Care For Yourself / Common Sense Care Giving
■ Take one day at a time, tackling each problem as it arises. You cannot know how a dementia patient will behave tomorrow, and worrying about tomorrow robs you of the energy you need to deal with today.
■ Be prepared for new situations each day.
■ Generally try to maintain a stable environment. Care should be taken if you are planning a trip.
■ Acknowledge your right to feel angry and then do something to get rid of this anger. Punch a pillow, saw wood, smash tennis balls or scrub floors. Do not lash out at the patient, since it will only make the situation worse.
■ Maintain a sense of humor. This is especially important to get through such situations as finding that a patient has removed all her clothing to use the toilet after you just spent half an hour dressing her.
■ Try to put yourself in the patient's shoes. You will feel less annoyed the tenth time you are asked what day it is if you think about how unsettling it must be not to know when it is or where things are.
■ Do not assume that the patient does irritating things just to be mean. Seemingly vindictive behavior is usually beyond the control of a patient with a dementia illness. When the patient does things that really annoy you, change the environment or the routine to stop the behavior.
■ Secure Power Of Attorney before your loved one becomes mentally incompetent. See your bank manager or accountant and setup a good financial plan. See a lawyer.
■ It helps to learn as much as you can about the disease and what you can reasonably expect the patient to be able to do. Find out how other people manage by participating in a support group or by talking with other families caring for members with similar illnesses.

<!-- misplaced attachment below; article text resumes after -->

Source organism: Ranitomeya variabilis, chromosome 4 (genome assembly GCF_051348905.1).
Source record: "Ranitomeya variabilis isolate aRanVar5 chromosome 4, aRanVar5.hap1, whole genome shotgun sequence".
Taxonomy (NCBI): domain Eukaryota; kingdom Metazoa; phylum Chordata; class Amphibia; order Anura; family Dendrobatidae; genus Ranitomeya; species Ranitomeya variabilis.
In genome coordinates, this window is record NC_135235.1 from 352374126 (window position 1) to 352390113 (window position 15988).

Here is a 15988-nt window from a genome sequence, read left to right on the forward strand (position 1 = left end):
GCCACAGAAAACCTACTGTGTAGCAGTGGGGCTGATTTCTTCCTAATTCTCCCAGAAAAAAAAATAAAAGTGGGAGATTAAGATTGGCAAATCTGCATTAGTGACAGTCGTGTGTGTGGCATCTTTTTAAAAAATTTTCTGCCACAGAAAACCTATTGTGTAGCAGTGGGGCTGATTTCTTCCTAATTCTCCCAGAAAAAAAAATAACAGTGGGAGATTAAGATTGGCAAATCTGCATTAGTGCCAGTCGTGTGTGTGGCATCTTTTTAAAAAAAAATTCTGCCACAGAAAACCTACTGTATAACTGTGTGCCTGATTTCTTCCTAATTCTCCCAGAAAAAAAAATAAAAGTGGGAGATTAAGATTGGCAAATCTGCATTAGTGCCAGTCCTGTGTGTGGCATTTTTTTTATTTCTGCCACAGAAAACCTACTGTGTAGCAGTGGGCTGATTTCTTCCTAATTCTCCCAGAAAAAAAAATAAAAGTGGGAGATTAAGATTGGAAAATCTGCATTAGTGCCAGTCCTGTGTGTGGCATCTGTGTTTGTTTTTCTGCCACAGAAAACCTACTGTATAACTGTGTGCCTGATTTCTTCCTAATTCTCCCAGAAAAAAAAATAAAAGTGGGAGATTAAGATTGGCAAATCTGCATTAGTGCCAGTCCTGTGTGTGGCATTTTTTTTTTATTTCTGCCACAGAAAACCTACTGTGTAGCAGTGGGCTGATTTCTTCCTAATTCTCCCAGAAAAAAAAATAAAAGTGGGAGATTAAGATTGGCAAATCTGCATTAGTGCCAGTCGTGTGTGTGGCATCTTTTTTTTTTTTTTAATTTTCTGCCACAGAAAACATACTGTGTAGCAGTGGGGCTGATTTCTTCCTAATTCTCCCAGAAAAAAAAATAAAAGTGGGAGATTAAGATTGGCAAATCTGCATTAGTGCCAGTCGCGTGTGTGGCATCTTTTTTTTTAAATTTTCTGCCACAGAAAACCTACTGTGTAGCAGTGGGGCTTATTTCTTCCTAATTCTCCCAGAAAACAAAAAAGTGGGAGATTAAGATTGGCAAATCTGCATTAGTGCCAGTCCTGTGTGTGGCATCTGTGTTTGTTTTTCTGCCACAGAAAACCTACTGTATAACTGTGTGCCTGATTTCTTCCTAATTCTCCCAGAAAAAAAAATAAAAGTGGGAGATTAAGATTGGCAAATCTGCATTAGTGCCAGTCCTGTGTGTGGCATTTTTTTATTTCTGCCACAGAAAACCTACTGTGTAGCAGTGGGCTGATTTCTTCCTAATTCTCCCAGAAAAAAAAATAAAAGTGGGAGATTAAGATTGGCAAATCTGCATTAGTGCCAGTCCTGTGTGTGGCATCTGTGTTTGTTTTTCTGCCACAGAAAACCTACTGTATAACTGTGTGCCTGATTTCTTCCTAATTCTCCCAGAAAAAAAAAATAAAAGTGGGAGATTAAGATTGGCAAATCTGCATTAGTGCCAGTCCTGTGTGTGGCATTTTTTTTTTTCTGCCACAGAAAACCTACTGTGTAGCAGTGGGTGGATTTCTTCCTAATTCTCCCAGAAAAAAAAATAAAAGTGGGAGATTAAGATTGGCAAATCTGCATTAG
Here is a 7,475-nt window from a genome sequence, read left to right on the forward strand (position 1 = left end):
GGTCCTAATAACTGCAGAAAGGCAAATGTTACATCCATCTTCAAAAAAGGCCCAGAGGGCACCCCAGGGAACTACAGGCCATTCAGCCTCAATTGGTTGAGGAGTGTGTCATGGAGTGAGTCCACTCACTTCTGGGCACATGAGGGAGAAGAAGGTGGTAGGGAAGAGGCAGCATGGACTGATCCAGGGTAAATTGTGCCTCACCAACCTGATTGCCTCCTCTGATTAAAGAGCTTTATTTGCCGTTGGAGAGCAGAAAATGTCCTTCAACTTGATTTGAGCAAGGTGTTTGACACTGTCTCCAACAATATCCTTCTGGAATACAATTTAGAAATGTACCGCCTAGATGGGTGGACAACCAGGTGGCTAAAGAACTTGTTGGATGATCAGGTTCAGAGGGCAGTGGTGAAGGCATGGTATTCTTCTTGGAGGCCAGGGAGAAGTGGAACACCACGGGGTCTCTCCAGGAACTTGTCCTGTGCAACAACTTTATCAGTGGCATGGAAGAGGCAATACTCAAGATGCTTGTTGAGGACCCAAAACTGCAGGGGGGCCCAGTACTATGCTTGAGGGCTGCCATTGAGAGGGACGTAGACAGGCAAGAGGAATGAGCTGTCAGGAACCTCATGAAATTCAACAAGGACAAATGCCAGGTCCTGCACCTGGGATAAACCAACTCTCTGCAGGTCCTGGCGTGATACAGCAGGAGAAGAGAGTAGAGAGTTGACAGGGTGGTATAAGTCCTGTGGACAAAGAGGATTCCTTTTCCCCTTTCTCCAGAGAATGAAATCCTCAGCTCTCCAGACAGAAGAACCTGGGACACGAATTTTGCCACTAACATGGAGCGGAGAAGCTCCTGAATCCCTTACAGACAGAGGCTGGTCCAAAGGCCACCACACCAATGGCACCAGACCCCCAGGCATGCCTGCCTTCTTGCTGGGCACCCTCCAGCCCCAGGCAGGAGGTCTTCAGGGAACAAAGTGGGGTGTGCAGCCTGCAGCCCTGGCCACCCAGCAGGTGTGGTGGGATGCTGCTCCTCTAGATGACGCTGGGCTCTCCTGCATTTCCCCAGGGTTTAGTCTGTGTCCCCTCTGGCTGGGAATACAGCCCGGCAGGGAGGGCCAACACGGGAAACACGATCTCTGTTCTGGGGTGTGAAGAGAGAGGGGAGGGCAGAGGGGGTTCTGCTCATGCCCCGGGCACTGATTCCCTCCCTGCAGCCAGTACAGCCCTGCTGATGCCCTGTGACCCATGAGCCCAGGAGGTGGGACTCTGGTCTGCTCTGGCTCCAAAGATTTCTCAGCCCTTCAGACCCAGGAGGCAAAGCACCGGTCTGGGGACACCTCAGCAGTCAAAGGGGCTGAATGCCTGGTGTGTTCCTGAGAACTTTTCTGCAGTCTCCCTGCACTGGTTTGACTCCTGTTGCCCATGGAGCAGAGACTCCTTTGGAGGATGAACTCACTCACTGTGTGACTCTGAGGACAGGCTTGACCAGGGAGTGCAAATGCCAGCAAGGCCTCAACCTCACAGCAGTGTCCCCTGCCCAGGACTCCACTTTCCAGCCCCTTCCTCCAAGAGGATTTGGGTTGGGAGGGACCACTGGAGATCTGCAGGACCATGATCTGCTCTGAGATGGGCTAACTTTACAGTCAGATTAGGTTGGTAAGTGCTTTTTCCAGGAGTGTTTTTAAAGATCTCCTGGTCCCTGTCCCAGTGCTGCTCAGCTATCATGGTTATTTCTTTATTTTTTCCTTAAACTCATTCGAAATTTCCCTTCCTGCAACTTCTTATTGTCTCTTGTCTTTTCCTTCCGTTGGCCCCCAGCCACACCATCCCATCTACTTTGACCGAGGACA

■ Learn to cope with hostility, agitation and undesirable behavior. Learn what situations and/or behavior precipitates hostility. Participation in a support group will help you learn how to cope with stressful situations.
■ Give yourself a break. Scheduled respite is essential for the caregiver.
■ Take time out to talk to a friend.
■ Avoid isolation.
■ Find additional help if you need it. A counselor may be necessary, don't be embarrassed to seek one.
■ Remember, you are not alone, keep social ties. Try your best to entertain friends. Keep it small, one or two at a time. This serves two purposes - it is important company for you - and it stimulates your loved one.
■ Involve family and friends in the role of caregiver.
Caring for a dementia patient at home is a 36 hour a day job. You must have regular breaks or your own health will suffer.
Information from Alzheimer's Disease and Related Disorders Assoc. Inc. WNY Chapter, 656-8448
Learning To Be Assertive
Learning to be assertive is a step-by-step process. It is a skill that takes time to learn.
You can begin now to claim your legitimate rights.
1.You have a right to put yourself first, sometimes.
2.You have a right to make mistakes.
3.You have a right to ask for help or emotional support.
4.You have a right to say "no" (without feeling guilty).
5.You have a right not to have to anticipate other's needs or wishes.
6.You have a right not to always worry about the goodwill of others.
7.You have the right to say, "I don't understand."
8.You have the right to change your mind.
9.You have the right to judge your own behavior, thoughts and emotions, and to take the responsibility for their initiation and consequences upon yourself.
10.You have a right to choose not to respond to a situation.
Reprinted from B.A.N.D. AID
Catholic Charities of Buffalo, NY
The following are articles on different topics that may be of help to caregivers:
FREE eBook entitled: "Caregivers Survival Guide: Family Caring for Family" at http://www.agingcare.com/ebook
Care Coordination Guide from United Hospital Fund
Depression in The Elderly
Caring for a Loved One
What to look for in a Nursing Home
TIPS regarding driving
The 411 on Parkinson
Managing Challenging Behaviors